I’m speaking, of course, of the cloth covers on my speakers. Will I get better sound with them on - though logic seems to say that this will muffle the sound - or with them off - logic speaks with many mouths, and says the manufacturers should have planned for this.
Right now I’m playing around with them off, though I wonder if I’m going to run into trouble with dust going where it’s not supposed to go. I’m guessing not, but you never know…
FWIW, my front speakers are Cerwin Vegas (I forget the model numbers), and my center and surround speakers are Infinitis.
The types of speakers I know about (Sound Reinforcement/Studio Monitoring), usually take the grill into account according to promotional material (meaning I have not done tests myself).
You shouldn’t run into any problems with dust getting in anywhere, since that’s what the dust cap (the center hemisphere thingy in the center of the speaker cone) is for.
It is interesting to note that many monitoring speakers do not have any type of cover/grill. I doubt anyone would buy SR/PA speakers without some type of cover/grill, so there is probably some tradeoff between necessity and sound quality.
IMHO, it makes no discernable difference (as 99.9…% of the stuff audiophiles go on about), but I would argue that the speaker was designed with everything taken into account.
Properly designed speaker grills make no difference to sound that I can hear. I run Hales Design Group Transcendence 8’s. I run them with the grills off because they look so good that way.
There are some grills out there that make a bit of difference. It is also important to note that, being able to hear “some” diffence with/without grill doesn’t mean one way is better than the other. As long as the grill is not so poorly designed as to cause noticable diffraction problems, the most it would do is cause a VERY slight drop in high frequency loudness. Your ears would very quickly get used to the difference in tonal balance.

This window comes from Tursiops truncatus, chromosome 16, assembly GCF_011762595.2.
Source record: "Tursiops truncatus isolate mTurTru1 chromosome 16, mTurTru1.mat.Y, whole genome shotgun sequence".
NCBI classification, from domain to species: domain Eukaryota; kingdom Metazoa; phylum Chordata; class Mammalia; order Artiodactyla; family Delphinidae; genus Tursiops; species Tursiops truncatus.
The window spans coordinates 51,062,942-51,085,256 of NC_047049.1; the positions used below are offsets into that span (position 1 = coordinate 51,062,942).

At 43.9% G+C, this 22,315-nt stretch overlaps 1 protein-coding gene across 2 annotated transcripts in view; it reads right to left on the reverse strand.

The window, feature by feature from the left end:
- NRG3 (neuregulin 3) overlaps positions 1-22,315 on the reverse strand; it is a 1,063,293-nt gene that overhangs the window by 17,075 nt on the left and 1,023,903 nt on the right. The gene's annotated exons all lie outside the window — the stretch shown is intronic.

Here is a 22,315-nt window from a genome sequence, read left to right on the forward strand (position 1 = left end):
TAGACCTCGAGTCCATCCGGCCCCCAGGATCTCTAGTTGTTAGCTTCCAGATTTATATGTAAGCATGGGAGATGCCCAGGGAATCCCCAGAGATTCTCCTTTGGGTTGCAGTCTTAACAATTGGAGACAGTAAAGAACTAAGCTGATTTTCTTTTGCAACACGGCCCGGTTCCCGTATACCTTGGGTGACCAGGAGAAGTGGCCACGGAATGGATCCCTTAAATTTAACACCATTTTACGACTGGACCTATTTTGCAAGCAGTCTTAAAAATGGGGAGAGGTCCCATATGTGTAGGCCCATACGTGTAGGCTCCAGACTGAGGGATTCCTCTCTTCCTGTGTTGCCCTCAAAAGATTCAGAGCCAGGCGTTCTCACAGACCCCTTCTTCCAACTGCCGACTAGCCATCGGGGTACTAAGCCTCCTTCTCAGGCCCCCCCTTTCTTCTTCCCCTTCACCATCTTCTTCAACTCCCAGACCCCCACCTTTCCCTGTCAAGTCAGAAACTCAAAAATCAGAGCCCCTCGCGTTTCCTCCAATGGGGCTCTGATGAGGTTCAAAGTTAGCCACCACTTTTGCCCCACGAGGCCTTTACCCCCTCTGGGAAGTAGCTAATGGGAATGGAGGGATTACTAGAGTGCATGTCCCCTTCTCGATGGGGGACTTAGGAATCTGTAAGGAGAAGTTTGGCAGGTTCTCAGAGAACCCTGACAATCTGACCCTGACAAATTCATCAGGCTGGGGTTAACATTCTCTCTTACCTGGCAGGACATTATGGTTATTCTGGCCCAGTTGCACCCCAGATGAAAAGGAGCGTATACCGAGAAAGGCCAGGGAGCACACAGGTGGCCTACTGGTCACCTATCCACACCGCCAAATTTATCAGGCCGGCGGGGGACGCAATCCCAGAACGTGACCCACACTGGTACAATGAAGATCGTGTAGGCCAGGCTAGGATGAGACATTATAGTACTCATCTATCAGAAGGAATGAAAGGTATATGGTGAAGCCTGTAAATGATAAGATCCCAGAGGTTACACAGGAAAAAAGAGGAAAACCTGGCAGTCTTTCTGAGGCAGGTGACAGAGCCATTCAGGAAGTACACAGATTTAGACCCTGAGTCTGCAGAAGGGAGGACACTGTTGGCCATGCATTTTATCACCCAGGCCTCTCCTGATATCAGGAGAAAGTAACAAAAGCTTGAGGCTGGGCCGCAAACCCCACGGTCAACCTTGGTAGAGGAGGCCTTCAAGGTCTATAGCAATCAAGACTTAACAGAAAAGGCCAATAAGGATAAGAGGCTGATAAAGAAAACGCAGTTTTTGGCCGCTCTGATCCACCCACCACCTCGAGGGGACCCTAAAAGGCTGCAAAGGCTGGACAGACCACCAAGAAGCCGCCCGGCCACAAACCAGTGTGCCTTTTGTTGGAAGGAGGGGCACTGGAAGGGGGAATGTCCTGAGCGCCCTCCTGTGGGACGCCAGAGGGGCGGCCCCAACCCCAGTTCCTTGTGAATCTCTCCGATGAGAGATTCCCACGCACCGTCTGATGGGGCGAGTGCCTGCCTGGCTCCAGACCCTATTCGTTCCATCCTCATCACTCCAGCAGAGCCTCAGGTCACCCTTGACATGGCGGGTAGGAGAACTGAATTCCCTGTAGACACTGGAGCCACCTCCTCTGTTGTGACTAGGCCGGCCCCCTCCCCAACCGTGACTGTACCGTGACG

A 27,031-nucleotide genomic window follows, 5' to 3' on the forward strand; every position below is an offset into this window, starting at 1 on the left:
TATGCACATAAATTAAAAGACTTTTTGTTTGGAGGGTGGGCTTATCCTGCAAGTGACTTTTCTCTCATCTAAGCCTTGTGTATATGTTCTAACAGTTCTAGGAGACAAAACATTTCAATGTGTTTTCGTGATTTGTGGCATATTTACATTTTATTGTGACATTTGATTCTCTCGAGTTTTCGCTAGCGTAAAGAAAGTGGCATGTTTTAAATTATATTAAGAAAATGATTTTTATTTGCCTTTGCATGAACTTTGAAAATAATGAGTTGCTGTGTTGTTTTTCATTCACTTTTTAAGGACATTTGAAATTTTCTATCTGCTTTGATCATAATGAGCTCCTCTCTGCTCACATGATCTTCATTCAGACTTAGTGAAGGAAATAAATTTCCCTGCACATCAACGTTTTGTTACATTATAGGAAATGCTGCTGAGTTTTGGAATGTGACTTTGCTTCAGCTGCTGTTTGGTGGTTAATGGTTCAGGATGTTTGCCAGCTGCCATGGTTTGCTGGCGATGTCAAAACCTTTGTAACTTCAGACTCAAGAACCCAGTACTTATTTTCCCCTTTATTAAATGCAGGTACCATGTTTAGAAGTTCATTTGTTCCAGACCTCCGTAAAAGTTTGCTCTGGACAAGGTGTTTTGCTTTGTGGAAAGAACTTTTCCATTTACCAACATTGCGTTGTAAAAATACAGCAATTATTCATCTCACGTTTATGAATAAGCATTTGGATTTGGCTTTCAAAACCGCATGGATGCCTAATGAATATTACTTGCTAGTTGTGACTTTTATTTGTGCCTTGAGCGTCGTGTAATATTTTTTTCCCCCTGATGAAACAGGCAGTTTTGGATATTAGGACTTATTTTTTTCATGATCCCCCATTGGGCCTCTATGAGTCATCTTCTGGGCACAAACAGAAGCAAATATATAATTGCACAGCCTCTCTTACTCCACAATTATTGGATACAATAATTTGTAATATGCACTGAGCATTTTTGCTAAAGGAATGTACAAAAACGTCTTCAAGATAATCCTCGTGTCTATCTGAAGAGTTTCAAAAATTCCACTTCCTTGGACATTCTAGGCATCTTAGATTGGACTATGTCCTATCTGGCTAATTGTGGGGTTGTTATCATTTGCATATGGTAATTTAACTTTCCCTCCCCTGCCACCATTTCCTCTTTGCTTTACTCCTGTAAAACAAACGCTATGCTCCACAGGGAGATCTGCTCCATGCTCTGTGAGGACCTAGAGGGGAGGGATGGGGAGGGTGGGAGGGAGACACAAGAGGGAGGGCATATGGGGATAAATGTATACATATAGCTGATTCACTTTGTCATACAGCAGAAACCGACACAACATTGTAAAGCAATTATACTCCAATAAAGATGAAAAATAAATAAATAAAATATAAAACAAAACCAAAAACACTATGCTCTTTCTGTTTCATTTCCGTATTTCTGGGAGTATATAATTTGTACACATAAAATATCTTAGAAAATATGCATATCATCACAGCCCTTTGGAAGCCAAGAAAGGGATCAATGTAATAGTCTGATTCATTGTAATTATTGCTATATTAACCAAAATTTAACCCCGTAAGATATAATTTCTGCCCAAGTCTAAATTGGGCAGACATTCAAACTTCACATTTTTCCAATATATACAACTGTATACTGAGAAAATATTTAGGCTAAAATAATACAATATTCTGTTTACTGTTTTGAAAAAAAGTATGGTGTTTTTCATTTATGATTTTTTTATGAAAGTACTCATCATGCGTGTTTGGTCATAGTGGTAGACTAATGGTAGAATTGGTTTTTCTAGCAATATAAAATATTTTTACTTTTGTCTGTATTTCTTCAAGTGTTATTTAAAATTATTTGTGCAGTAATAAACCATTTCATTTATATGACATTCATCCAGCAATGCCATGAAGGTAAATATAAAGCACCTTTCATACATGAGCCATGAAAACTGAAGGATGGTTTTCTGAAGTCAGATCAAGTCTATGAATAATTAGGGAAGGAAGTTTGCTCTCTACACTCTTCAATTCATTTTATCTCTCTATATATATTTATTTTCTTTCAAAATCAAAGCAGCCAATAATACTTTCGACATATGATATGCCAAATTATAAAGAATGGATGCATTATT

Many people don’t realize that a slight slope in a speaker’s frequency response isn’t very noticable or objectionable. Two speakers can have the same response specs, +/- 3db 20-20k for instance and be very different to listen to. If a speaker very gradually changes it’s response over a wide freqency range, it generally is almost unnoticable. If a speaker has the same amount of non linearity but over a short frequency span, especially in the 500-2000hz area, it can be very annoying. I’ll try to draw a picture.
Is much better than
********************** * **************
same amount of total deviation, but the second one is much worse to hear. Speaker grills (almost) never cause response changes like this.
However, not to burst your bubble, but worrying about this on Cerwin Vegas isn’t probably all that productive. They just aren’t that accurate to start with.
I sent a reply to your listed email with my phone number in it, but don’t know if that is a real one or not… Mine is real in the little box under my posts. I would be happy to exchange phone numbers and spill my guts on different priced speakers all ya want.
I’ve listened to most everything from 1k to 40k. (What’s at my house now is 10k a pair)
The short answer is there are 4k speakers better than 10k speakers, and 10k speakers better than 30k speakers. But, generally, the best of each price range gets progressively better as the bucks go up… The trick is knowing who makes the best in each price range. In fact there are some VERY good speakers in the 600-800 range.
The real answer depends on your own ears testing it. This is the answer to every speaker question. And unless you are prepared to part with all of your money, don’t ask a real audiophile anything, they are completely insane. (They do, however, have damn good sound systems. But insanity of the sort they have is way too high a price to pay.)